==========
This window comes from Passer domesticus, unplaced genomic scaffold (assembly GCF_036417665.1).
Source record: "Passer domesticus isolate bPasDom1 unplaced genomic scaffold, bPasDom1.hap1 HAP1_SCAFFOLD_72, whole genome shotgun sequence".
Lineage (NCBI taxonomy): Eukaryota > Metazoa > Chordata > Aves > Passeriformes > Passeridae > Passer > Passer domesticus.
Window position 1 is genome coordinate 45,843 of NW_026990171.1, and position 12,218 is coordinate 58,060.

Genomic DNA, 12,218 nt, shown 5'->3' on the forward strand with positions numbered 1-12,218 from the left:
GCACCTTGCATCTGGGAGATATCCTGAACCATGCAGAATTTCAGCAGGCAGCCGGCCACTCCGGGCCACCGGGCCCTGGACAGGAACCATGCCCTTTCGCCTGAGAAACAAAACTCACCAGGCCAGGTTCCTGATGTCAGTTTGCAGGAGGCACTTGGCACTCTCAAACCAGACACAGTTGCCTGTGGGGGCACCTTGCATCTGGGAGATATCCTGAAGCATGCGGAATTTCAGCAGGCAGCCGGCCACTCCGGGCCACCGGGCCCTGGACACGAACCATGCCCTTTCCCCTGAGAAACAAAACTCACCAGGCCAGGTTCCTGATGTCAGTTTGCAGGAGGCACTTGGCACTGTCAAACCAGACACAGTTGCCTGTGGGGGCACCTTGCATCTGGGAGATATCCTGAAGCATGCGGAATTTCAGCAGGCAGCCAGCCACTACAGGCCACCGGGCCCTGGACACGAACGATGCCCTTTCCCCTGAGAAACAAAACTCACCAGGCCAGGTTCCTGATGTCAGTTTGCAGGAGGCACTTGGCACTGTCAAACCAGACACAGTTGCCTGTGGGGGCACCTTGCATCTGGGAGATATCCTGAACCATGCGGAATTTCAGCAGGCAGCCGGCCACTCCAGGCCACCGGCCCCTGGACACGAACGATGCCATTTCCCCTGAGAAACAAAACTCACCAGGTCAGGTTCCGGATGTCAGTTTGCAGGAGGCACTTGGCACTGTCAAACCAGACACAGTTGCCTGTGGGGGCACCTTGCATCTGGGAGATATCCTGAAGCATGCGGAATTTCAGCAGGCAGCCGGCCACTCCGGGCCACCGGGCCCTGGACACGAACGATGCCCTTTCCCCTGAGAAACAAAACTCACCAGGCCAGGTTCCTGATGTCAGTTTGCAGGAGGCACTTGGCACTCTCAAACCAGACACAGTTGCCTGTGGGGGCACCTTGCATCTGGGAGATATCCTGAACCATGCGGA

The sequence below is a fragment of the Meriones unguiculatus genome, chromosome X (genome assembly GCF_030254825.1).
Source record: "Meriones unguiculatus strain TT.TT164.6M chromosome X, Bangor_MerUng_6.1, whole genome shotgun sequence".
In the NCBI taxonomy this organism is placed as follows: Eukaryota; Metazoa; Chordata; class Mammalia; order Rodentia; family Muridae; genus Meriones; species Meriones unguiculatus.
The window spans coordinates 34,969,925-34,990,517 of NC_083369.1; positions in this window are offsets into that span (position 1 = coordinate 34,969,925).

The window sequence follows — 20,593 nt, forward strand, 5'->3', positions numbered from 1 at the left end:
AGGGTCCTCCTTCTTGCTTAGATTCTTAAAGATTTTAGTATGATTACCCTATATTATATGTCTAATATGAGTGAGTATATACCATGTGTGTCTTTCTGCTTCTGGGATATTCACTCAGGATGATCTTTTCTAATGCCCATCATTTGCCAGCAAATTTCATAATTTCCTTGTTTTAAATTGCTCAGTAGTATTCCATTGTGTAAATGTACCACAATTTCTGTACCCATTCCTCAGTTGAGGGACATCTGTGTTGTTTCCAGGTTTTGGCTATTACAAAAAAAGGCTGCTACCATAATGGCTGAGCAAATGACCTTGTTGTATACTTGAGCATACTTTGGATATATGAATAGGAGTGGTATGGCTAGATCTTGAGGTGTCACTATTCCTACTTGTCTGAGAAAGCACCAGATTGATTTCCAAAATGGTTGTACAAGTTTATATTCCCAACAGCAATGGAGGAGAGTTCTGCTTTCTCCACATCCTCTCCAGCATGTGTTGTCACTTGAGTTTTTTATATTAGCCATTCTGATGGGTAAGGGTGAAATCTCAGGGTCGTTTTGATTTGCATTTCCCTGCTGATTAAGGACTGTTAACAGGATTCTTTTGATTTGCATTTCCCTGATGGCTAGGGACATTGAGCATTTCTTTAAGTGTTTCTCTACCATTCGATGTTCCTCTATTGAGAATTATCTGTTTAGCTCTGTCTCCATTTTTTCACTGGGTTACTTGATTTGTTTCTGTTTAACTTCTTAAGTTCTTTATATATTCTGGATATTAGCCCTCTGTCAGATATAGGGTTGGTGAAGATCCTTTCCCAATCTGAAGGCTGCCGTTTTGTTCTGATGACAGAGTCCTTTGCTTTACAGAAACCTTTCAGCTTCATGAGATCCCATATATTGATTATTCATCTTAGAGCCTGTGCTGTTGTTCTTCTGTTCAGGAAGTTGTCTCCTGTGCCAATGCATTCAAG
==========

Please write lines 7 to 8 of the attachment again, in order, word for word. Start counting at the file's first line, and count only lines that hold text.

The sequence below is a fragment of the Meriones unguiculatus genome, chromosome X (genome assembly GCF_030254825.1).
Source record: "Meriones unguiculatus strain TT.TT164.6M chromosome X, Bangor_MerUng_6.1, whole genome shotgun sequence".